How to Upcycle a Dining Room Table into a Coffee Table

Repurpose an old oak table with this step-by-step guide showing how to upcycle a dining room table into a coffee table.

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Our long-time customer asked if we could give this old table a new life. She had already seen our work on some of her own wood furniture pieces like this dresser, her sister’s hope chest, and several furniture items that her mom hired us to makeover including this sweet washstand and this beautiful gentlemen’s dresser.

this old dining room table needs help!

Let’s take a look at this old dining table that has seen better days. By the way, I should mention this isn’t just a great find on Facebook Marketplace (although Marketplace has lots of pieces like this!)

This piece has special meaning to our client. Her dad has a warehouse full of furniture from family members that he has collected. That’s my kind of dad!

It’s a solid oak dining room table that has a missing leaf. The table is round and could probably seat up to six people.

The whole thing was in really good shape considering this old dining table is close to 100 years old. Plus it’s been sitting in a warehouse that had a water leak problem!

That’s ok, we’re in the business of upcycled dining tables around here! The older and more damaged the better in my opinion!

old oak dining room table with orange wood tones

step one: take the table apart

The dining table is a center pedestal style so it does not have table legs. It has one-center support that branches off into four ‘legs’  as the table base.

The table top was in great condition except for one spot where someone forgot about setting down a hot iron. The shape of the burn mark clearly shows it was an iron that left the mark.

You’ll see in the reveal at the bottom of this post that our client decided to keep the burn mark. That’s what we call character!

The casters were missing and damaged so hubby searched online to find reproductions. I love a dining table with casters! Isn’t that the smartest thing you have ever heard of??

Orange is not my client’s first choice of color when it comes to any wood furniture so we knew it would have to change. It’s one thing our client was adamant about!

First things first, let’s take this dining room table apart so we can cut it down to coffee table height. Hubby is in charge of this kind of upcycle and all he needed was the final height measurement.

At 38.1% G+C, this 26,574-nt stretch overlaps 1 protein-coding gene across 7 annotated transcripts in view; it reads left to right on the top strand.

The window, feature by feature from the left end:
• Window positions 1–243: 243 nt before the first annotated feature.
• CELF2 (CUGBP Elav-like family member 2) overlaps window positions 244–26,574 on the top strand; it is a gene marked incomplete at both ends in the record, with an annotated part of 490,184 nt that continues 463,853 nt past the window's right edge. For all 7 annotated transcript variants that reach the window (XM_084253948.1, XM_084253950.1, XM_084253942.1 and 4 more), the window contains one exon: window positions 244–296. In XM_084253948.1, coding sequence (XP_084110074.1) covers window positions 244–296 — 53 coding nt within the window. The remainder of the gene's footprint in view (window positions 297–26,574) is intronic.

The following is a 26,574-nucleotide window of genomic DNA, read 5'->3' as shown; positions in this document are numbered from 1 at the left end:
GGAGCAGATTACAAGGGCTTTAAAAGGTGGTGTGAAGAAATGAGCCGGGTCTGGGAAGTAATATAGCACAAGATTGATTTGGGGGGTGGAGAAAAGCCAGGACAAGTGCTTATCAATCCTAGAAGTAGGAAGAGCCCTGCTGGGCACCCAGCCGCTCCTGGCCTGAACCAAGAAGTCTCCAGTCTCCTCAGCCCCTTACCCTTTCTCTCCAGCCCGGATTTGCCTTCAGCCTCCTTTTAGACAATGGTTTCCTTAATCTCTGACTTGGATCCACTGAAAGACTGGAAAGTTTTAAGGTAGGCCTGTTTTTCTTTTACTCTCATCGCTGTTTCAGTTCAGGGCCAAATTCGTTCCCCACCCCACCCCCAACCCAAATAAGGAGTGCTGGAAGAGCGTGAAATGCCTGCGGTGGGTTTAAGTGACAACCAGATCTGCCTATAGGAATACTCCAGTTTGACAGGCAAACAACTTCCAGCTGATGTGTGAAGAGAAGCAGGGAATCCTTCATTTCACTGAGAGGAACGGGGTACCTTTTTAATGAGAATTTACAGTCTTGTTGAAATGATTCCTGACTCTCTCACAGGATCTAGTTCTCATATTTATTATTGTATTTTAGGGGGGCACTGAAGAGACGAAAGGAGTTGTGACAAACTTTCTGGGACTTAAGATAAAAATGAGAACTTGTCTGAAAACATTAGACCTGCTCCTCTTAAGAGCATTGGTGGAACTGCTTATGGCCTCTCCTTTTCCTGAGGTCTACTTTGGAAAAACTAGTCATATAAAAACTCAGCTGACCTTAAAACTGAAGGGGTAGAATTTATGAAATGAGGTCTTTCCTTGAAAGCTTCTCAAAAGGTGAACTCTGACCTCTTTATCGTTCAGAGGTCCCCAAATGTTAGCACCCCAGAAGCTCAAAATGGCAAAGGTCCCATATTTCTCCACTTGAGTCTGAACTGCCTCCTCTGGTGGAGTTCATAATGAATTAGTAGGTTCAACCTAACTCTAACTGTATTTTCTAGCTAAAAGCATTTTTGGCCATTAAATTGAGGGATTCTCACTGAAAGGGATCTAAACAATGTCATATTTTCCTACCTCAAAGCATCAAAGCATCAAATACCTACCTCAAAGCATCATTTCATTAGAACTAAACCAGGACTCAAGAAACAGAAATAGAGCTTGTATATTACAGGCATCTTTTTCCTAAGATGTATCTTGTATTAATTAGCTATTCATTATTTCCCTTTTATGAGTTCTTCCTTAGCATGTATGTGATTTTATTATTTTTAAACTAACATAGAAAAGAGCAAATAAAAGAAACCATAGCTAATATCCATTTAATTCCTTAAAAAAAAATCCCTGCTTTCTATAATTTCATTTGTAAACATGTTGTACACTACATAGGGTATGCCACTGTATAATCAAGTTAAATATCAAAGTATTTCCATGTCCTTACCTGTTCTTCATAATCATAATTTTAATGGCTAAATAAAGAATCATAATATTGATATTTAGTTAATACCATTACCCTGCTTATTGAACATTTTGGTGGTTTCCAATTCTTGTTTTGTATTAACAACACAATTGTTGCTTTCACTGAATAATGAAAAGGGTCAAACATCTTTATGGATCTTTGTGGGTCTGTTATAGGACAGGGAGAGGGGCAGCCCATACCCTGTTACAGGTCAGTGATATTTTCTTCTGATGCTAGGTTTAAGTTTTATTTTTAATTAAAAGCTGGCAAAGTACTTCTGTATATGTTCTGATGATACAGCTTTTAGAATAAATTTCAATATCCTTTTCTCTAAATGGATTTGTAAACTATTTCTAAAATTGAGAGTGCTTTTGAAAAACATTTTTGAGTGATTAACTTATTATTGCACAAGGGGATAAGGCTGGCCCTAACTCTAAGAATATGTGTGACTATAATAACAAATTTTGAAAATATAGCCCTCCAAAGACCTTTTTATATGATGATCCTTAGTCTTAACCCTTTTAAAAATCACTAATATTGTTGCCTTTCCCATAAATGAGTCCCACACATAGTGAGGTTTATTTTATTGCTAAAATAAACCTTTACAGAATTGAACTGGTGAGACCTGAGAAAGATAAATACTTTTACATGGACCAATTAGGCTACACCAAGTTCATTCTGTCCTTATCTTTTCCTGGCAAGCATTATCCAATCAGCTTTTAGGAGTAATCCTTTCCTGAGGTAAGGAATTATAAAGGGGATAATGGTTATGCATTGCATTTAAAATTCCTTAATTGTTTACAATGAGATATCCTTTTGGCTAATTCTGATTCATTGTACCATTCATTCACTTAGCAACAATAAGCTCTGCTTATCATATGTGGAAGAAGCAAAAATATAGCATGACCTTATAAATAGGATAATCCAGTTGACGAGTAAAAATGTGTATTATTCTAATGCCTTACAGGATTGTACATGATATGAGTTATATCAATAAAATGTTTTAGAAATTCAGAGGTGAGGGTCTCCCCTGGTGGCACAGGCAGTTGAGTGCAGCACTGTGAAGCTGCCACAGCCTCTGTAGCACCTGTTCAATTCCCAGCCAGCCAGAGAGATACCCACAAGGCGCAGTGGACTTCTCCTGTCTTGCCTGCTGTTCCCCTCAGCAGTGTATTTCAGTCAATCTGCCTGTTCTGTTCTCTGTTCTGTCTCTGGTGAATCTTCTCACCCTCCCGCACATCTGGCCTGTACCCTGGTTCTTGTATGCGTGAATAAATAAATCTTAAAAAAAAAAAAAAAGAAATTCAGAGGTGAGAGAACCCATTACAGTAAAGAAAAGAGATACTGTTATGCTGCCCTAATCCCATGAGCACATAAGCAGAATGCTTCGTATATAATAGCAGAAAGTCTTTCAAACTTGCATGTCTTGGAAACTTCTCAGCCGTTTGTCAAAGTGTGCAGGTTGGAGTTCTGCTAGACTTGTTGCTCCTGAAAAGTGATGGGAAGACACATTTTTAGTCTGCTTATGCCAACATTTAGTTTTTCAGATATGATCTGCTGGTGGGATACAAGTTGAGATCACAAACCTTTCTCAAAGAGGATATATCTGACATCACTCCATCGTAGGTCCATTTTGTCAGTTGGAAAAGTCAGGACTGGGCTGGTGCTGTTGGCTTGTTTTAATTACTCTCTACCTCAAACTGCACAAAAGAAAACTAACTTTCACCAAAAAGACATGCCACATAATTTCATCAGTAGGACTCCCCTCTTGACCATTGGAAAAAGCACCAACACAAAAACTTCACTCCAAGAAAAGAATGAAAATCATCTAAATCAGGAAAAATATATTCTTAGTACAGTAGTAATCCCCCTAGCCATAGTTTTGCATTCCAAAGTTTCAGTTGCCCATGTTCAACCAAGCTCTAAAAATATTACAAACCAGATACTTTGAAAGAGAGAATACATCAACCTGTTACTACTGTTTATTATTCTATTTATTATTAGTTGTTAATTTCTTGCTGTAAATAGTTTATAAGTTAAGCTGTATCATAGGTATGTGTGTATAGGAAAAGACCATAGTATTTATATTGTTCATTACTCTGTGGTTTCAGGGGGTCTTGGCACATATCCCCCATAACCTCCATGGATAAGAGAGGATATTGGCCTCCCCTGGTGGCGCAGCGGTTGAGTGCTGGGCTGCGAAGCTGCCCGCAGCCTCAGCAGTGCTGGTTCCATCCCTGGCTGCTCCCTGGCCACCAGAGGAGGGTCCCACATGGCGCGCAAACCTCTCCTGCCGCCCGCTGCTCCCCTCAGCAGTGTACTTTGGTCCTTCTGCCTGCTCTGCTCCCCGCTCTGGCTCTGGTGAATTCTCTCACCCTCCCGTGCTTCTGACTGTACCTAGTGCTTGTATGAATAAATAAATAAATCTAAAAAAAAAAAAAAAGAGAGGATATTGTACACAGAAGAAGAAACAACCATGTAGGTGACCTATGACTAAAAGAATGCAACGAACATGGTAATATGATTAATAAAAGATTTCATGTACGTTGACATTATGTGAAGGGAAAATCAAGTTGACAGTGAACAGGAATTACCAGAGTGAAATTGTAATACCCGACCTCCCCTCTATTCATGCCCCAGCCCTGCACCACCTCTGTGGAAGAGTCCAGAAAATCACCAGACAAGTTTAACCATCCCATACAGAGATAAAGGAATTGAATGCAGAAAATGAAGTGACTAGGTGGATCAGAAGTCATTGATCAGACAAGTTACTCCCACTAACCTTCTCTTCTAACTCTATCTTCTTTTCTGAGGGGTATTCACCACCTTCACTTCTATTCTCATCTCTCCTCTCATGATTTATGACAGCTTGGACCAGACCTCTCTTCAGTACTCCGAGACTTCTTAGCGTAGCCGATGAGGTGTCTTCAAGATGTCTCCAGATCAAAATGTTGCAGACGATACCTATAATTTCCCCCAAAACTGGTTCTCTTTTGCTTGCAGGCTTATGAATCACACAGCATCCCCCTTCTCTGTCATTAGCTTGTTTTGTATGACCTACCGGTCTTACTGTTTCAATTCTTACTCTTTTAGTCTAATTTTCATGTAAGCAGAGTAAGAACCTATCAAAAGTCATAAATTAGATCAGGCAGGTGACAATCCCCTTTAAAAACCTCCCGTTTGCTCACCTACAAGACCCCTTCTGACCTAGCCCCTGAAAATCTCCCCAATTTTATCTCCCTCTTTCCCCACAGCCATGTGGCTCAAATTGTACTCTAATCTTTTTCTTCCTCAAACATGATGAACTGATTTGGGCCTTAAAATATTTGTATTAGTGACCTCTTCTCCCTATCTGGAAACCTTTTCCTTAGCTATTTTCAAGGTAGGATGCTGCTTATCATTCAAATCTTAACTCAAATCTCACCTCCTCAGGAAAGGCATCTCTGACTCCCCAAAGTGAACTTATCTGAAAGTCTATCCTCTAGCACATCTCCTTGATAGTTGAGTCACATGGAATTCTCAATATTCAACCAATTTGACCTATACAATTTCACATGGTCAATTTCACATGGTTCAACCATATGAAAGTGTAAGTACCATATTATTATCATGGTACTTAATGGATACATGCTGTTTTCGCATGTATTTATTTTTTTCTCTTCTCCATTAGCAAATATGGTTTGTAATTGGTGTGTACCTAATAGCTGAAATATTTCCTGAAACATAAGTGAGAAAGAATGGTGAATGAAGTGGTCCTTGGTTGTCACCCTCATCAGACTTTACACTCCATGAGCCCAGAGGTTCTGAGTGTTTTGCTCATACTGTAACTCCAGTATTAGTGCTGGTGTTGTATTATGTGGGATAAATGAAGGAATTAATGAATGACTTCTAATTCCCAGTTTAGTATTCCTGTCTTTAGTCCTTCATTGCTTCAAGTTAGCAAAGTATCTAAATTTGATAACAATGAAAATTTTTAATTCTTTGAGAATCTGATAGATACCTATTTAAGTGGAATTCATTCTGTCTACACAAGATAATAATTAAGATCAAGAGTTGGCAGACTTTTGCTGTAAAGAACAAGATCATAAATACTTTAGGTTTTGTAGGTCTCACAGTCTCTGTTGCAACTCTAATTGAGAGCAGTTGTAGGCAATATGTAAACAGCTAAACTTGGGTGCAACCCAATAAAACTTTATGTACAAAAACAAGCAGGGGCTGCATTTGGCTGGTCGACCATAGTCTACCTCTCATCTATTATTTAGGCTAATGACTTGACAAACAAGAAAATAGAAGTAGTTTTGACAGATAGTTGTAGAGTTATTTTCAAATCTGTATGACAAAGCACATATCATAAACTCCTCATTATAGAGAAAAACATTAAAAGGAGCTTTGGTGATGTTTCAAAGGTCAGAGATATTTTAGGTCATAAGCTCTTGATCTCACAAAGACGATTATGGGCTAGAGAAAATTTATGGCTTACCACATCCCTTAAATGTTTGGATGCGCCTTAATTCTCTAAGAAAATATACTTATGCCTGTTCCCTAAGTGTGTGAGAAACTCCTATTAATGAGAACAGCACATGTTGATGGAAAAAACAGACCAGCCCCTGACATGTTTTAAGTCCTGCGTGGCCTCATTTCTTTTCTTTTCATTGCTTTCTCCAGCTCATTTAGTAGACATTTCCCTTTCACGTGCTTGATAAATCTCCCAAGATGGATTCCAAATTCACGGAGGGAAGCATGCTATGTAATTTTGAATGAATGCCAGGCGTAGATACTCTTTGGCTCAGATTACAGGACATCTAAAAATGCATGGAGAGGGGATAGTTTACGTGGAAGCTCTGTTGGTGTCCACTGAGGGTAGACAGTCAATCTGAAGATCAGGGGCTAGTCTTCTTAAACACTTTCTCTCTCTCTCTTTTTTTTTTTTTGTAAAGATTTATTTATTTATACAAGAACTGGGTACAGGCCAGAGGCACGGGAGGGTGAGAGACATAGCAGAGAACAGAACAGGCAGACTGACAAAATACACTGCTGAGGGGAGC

supplies list:

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step two: measure and cut the table base

Standard coffee table heights are between 12” and -24” so we settled on 18”. We also had to keep in mind the space the casters would take. So we ordered the casters before making the final cut.

Handy tip: Measure twice!

Test out the height measurement that suits your living space the best. This height can change depending on the seat height of your sofa where the upcycled coffee table will be. Use a stack of books or a couple of boxes to see what works best for sofa!

If you decide to turn a dining set into a coffee table, it’s a good idea to test the height that you think would work best for your living space. Stack up some books near your sofa and envision the coffee table in its place.

Once the casters were on (they just popped in the same holes the previous casters made), we measured from the floor to the top of the table then we subtracted 18” from the height of the table. This is the easiest way to get the final measurement.

man cutting wood furniture apart to breath new life into an old dining table

The difference will be the measurement we used to cut off of the table base. Hubby likes to do this kind of work so he removed the top by removing the screws that held it onto the base. The top itself was secured to a piece of wood, then that piece of wood was attached to the base. 

Ultimately, we decided to replace that piece of wood because it was pretty damaged and he couldn’t remove all of the bolts and hardware.

We like to keep our furniture makeovers as close to the original but sometimes it’s best to replace sections. This piece of wood is not visible so the decision to change it came pretty easily. He did use it as a template for the replacement piece he made from heavy plywood.

Remember the math we did a little earlier? We used that measurement on the table base and measured and marked the spot to remove the excess. It just so happened to fall within the design of the pedestal! He used his Sawzall to cut through the base. He also sanded the rough edges that the Sawzall created.

step three: strip the finish

While he worked on reconfiguring the table base, I worked on getting rid of the orange color of this upcycled coffee table.

lady using paint and varnish stipper for a diy dining table makeover

The first thing I did was start stripping the furniture using Safer Paint Remover by Ready-Strip. I applied a thick coat with a chip brush and let it sit. The product will turn a whitish/chalky finish when it is ready to remove which is usually about an hour.

Fortunately, the finish on this dining room table was old and the Ready Strip started working within 30 minutes. Patience is not my strong quality so I started scraping it off as soon as I saw it bubbling up. I do suggest you wait for the proper time according to the directions on the bottle.

As a side note about this product, I have also used it on old paint with success.

Also, I don’t suggest you use the spray version of this paint stripper. It is thick and doesn’t spray well. Purchase the small bucket instead and save yourself some aggravation! Using a varnish and paint stripper will help to reduce the sanding dust of this DIY project.

Once I scraped off all of the old varnish on the entire piece, it was time to give this round table a good scrubbing. I made a solution of GreenEZ Strip and Clean in a bucket and an old microfiber cloth to clean the entire piece. I scrubbed with the very damp cloth over the entire piece then rinsed it thoroughly with the garden hose.

step four: cleaning and bleaching

Once I knew it was completely spotless and rinsed well, I allowed it to dry in the sun for the whole day.